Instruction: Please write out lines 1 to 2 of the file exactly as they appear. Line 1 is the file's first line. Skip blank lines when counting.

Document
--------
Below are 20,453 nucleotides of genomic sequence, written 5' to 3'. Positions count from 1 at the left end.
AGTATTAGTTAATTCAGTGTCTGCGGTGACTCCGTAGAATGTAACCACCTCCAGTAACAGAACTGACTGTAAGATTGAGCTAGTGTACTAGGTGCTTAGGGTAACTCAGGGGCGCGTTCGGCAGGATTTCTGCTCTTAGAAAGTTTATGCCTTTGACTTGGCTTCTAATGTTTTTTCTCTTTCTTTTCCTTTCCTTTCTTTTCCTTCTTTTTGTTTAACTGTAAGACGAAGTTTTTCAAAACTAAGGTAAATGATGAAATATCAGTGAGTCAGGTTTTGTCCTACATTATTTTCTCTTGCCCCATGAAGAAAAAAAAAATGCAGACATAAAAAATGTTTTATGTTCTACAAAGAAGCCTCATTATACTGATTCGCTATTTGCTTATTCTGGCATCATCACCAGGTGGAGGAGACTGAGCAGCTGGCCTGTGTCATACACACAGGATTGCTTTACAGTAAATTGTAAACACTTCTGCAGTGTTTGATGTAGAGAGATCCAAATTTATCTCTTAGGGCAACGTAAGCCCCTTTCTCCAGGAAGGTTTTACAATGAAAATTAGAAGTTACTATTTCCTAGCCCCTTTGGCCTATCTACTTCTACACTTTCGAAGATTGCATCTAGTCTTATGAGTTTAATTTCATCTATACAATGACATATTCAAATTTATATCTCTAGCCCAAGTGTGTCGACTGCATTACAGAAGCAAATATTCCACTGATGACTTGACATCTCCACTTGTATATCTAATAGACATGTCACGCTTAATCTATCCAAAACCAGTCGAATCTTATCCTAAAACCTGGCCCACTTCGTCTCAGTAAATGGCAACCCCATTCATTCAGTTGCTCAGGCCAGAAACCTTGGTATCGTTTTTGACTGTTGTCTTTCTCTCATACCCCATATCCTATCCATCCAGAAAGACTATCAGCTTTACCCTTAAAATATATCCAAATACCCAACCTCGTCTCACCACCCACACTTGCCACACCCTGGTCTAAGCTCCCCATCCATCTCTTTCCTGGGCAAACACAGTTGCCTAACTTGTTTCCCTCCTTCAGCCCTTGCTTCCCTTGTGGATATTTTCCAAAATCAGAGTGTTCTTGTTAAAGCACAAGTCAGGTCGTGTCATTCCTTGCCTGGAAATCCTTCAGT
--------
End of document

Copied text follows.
Below are 20,453 nucleotides of genomic sequence, written 5' to 3'. Positions count from 1 at the left end.
AGTATTAGTTAATTCAGTGTCTGCGGTGACTCCGTAGAATGTAACCACCTCCAGTAACAGAACTGACTGTAAGATTGAGCTAGTGTACTAGGTGCTTAGGGTAACTCAGGGGCGCGTTCGGCAGGATTTCTGCTCTTAGAAAGTTTATGCCTTTGACTTGGCTTCTAATGTTTTTTCTCTTTCTTTTCCTTTCCTTTCTTTTCCTTCTTTTTGTTTAACTGTAAGACGAAGTTTTTCAAAACTAAGGTAAATGATGAAATATCAGTGAGTCAGGTTTTGTCCTACATTATTTTCTCTTGCCCCATGAAGAAAAAAAAAATGCAGACATAAAAAATGTTTTATGTTCTACAAAGAAGCCTCATTATACTGATTCGCTATTTGCTTATTCTGGCATCATCACCAGGTGGAGGAGACTGAGCAGCTGGCCTGTGTCATACACACAGGATTGCTTTACAGTAAATTGTAAACACTTCTGCAGTGTTTGATGTAGAGAGATCCAAATTTATCTCTTAGGGCAACGTAAGCCCCTTTCTCCAGGAAGGTTTTACAATGAAAATTAGAAGTTACTATTTCCTAGCCCCTTTGGCCTATCTACTTCTACACTTTCGAAGATTGCATCTAGTCTTATGAGTTTAATTTCATCTATACAATGACATATTCAAATTTATATCTCTAGCCCAAGTGTGTCGACTGCATTACAGAAGCAAATATTCCACTGATGACTTGACATCTCCACTTGTATATCTAATAGACATGTCACGCTTAATCTATCCAAAACCAGTCGAATCTTATCCTAAAACCTGGCCCACTTCGTCTCAGTAAATGGCAACCCCATTCATTCAGTTGCTCAGGCCAGAAACCTTGGTATCGTTTTTGACTGTTGTCTTTCTCTCATACCCCATATCCTATCCATCCAGAAAGACTATCAGCTTTACCCTTAAAATATATCCAAATACCCAACCTCGTCTCACCACCCACACTTGCCACACCCTGGTCTAAGCTCCCCATCCATCTCTTTCCTGGGCAAACACAGTTGCCTAACTTGTTTCCCTCCTTCAGCCCTTGCTTCCCTTGTGGATATTTTCCAAAATCAGAGTGTTCTTGTTAAAGCACAAGTCAGGTCGTGTCATTCCTTGCCTGGAAATCCTTCAGT